Late Friday night, the Mets made their second deal of the 2017 trade deadline season, acquiring former All-Star reliever AJ Ramos from the Miami Marlins in exchange for two minor leaguers, right-handed pitcher Merandy Gonzalez and outfielder Ricardo Cespedes.
Ramos will help the major league team in his own way, as his solid strikeout numbers, hard slider, and contract situation are clearly valuable to this organization, but it is what the Mets gave up that is worth noting.
Gonzalez, 21, had enjoyed a meteoric rise up system-wide prospect lists over the past couple of seasons. Originally signed for a relatively minuscule $50,000 as a 17-year-old in March of 2013, Gonzalez spent two seasons in the Dominican Summer League before making his stateside debut with the GCL Mets in 2015.
It was there (on July 9, to be exact) that Gonzalez officially burst onto the prospect scene, when he tossed a seven-inning no hitter for the GCL squad in one half on the team’s doubleheader that day. Less than 24 hours later, Gonzalez found himself promoted to Kingsport, where he finished the season as strong as he had started it. In 13 appearances (nine starts) across the two levels, he recorded a 2.57 ERA with 64 strikeouts in 66.2 innings.
From there, it was only up for the Cotui, Dominican Republic native. With Brooklyn in 2016, Gonzalez pitched to a 2.87 ERA, the fifth best mark in the organization. He began this season in Columbia, and performed so well that he forced a promotion to St. Lucie on June 22. Gonzalez’s 2017 numbers with the Mets will finish at a stellar 1.78 ERA and 0.98 WHIP in 17 starts.
Gonzalez began to garner praise from scouts during his tenure with Brooklyn, as his statistics combined with his mid-90s fastball was too much too ignore. All told, he features a basic three-pitch mix, with his curveball rating as an already developed offering. Most projections will say Gonzalez’s path to the major leagues involves a conversion to a middle reliever (a la Hansel Robles), but now in the Marlins organization, it is possible he sees time in the major leagues late in the 2018 season, as Miami continues to search for talent in the rotation.
In Cespedes, the Mets are trading away a talent they believed has major league potential, but had yet to take off in the minors. Signed for $725,000 in August of 2013 (the highest bonus the team doled out in an international class that included Luis Carpio and Ali Sanchez), Cespedes hit .266 in his debut season in the Dominican Summer League, before an underwhelming .224/.282/.267 line in the GCL in 2015.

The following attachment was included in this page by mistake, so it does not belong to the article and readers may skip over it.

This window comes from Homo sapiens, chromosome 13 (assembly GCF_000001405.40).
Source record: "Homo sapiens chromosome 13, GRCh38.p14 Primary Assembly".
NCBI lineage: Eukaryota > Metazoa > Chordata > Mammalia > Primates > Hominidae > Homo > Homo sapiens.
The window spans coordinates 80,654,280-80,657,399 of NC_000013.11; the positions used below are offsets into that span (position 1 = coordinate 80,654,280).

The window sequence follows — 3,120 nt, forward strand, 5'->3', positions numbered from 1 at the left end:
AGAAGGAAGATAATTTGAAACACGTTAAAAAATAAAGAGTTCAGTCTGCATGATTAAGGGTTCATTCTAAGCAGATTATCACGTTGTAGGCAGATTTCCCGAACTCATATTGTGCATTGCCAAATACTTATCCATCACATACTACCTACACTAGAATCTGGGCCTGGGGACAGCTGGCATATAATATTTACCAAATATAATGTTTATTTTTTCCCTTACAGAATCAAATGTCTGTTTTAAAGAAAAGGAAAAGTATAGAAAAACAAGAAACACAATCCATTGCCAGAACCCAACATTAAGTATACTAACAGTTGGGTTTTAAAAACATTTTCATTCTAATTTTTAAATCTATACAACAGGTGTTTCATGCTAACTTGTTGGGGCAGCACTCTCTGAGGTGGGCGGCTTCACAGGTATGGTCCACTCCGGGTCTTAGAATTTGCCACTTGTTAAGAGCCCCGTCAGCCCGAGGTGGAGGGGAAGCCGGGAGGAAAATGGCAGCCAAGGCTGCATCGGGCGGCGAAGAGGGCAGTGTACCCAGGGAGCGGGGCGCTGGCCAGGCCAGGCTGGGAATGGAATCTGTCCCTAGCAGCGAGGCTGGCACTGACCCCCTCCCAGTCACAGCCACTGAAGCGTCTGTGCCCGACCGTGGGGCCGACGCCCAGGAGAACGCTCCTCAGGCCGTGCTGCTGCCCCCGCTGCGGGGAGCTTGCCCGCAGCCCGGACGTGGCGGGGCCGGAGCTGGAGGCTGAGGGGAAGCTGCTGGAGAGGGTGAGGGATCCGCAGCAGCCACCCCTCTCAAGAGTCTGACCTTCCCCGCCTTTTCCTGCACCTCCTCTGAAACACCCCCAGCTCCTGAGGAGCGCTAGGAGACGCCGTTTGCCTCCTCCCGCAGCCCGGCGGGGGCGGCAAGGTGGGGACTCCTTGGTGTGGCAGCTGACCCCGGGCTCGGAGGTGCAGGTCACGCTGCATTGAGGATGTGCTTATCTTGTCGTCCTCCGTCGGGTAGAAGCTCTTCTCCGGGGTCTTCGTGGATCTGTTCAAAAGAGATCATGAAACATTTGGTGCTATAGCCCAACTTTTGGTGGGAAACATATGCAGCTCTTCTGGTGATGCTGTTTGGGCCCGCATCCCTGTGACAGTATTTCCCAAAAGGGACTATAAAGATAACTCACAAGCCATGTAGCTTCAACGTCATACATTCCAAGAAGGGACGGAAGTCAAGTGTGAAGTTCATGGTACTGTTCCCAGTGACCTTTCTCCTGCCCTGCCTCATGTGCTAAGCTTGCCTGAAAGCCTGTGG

As an 18-year-old in the Appalachian League last season, Cespedes more than held his own, hitting .322 with Kingsport. He still failed to show any power, but it was enough to convince the front office to start him in Columbia in 2017. Five games into his time with the team, Cespedes tripped over a bullpen mound while chasing a fly ball into foul territory, which forced him into 25 games of rehab between GCL and Brooklyn. He appears to be fully healthy now, so it won’t be a valid excuse to label this year as a lost season, should his current .243 average hold up.
Cespedes has been lauded for his bat speed and athleticism, but scouts have had a hard time looking past his nonchalance on the field, visible when running out ground balls and taking routes in the outfield. When he makes solid contact, those same scouts will salivate, so the Marlins player development staff will be tasked with harnessing that potential.
The Mets clearly made this move to improve the major league team in the long term, and it appears they did so, at the unsurprising price of giving up actual prospects. Ramos is not guaranteed to be a lock down force in the Mets’ bullpen over the next year and a half, but it will always be wise to trade players who have never ascended above High-A ball in exchange for major league veterans.